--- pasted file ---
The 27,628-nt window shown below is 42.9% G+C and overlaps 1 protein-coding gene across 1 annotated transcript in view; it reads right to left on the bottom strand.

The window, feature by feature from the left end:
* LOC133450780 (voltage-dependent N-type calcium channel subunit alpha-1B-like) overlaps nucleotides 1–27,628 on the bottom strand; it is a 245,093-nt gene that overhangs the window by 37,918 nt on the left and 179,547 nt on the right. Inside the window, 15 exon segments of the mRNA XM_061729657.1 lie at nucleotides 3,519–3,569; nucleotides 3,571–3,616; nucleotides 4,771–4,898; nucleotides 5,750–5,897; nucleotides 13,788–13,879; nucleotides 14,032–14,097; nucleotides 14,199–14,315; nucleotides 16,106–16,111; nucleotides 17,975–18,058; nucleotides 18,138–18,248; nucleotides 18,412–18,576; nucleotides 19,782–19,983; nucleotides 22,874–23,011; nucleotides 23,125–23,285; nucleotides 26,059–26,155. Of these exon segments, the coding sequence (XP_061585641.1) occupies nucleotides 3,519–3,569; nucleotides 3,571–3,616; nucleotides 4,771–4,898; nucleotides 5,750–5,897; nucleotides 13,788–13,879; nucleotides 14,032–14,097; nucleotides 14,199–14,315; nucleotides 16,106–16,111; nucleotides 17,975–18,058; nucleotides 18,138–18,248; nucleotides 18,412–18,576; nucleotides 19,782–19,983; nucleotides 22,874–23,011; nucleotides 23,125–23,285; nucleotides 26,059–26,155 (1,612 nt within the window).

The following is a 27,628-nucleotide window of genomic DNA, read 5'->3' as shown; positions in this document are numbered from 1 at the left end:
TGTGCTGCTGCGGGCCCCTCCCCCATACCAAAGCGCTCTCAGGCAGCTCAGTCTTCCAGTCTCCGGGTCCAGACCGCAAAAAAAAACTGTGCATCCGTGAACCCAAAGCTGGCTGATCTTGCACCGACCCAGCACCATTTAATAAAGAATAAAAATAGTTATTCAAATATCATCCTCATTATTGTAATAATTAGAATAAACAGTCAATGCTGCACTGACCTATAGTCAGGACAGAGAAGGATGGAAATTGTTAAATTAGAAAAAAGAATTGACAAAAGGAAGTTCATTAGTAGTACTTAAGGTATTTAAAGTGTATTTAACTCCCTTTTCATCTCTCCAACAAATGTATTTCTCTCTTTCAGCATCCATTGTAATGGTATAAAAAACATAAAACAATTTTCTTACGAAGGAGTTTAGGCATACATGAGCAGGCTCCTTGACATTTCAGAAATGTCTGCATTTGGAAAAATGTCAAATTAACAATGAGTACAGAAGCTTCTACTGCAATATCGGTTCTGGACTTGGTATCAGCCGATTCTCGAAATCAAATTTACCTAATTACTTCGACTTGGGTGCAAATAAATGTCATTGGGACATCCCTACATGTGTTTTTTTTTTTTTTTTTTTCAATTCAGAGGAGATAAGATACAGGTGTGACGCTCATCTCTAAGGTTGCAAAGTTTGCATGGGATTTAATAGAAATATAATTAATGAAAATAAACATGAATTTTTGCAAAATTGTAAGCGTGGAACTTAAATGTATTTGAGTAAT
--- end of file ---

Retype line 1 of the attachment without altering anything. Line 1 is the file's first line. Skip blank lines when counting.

The 27,628-nt window shown below is 42.9% G+C and overlaps 1 protein-coding gene across 1 annotated transcript in view; it reads right to left on the bottom strand.